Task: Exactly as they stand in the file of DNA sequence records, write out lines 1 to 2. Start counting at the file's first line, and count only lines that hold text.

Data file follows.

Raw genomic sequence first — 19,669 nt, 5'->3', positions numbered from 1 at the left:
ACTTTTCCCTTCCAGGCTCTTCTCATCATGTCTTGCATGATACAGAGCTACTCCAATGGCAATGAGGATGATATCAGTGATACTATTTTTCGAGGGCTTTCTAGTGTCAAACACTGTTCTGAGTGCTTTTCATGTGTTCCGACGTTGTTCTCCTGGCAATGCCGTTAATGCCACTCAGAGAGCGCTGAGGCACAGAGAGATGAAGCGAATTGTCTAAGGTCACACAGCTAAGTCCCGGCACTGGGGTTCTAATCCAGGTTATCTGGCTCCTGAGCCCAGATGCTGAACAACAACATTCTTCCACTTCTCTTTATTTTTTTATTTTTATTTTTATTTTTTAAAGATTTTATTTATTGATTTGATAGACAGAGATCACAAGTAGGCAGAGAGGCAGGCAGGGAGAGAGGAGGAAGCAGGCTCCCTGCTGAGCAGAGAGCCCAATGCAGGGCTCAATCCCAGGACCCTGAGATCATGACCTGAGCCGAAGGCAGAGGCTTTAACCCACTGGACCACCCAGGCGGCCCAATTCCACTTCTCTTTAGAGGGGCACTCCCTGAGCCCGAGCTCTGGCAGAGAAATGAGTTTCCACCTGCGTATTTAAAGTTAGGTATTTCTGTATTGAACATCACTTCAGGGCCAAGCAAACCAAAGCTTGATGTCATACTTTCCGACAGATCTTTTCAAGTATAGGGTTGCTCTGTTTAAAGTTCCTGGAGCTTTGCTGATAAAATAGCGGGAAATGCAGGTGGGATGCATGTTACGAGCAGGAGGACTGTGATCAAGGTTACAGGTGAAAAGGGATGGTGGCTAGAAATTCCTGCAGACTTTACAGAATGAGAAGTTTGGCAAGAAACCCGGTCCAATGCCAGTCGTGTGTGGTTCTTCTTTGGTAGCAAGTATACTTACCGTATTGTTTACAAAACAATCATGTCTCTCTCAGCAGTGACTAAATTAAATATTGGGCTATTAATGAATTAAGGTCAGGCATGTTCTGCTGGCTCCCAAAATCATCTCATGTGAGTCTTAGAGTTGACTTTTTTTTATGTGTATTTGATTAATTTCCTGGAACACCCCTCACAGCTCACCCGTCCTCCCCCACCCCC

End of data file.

Raw genomic sequence first — 19,669 nt, 5'->3', positions numbered from 1 at the left:
ACTTTTCCCTTCCAGGCTCTTCTCATCATGTCTTGCATGATACAGAGCTACTCCAATGGCAATGAGGATGATATCAGTGATACTATTTTTCGAGGGCTTTCTAGTGTCAAACACTGTTCTGAGTGCTTTTCATGTGTTCCGACGTTGTTCTCCTGGCAATGCCGTTAATGCCACTCAGAGAGCGCTGAGGCACAGAGAGATGAAGCGAATTGTCTAAGGTCACACAGCTAAGTCCCGGCACTGGGGTTCTAATCCAGGTTATCTGGCTCCTGAGCCCAGATGCTGAACAACAACATTCTTCCACTTCTCTTTATTTTTTTATTTTTATTTTTATTTTTTAAAGATTTTATTTATTGATTTGATAGACAGAGATCACAAGTAGGCAGAGAGGCAGGCAGGGAGAGAGGAGGAAGCAGGCTCCCTGCTGAGCAGAGAGCCCAATGCAGGGCTCAATCCCAGGACCCTGAGATCATGACCTGAGCCGAAGGCAGAGGCTTTAACCCACTGGACCACCCAGGCGGCCCAATTCCACTTCTCTTTAGAGGGGCACTCCCTGAGCCCGAGCTCTGGCAGAGAAATGAGTTTCCACCTGCGTATTTAAAGTTAGGTATTTCTGTATTGAACATCACTTCAGGGCCAAGCAAACCAAAGCTTGATGTCATACTTTCCGACAGATCTTTTCAAGTATAGGGTTGCTCTGTTTAAAGTTCCTGGAGCTTTGCTGATAAAATAGCGGGAAATGCAGGTGGGATGCATGTTACGAGCAGGAGGACTGTGATCAAGGTTACAGGTGAAAAGGGATGGTGGCTAGAAATTCCTGCAGACTTTACAGAATGAGAAGTTTGGCAAGAAACCCGGTCCAATGCCAGTCGTGTGTGGTTCTTCTTTGGTAGCAAGTATACTTACCGTATTGTTTACAAAACAATCATGTCTCTCTCAGCAGTGACTAAATTAAATATTGGGCTATTAATGAATTAAGGTCAGGCATGTTCTGCTGGCTCCCAAAATCATCTCATGTGAGTCTTAGAGTTGACTTTTTTTTATGTGTATTTGATTAATTTCCTGGAACACCCCTCACAGCTCACCCGTCCTCCCCCACCCCC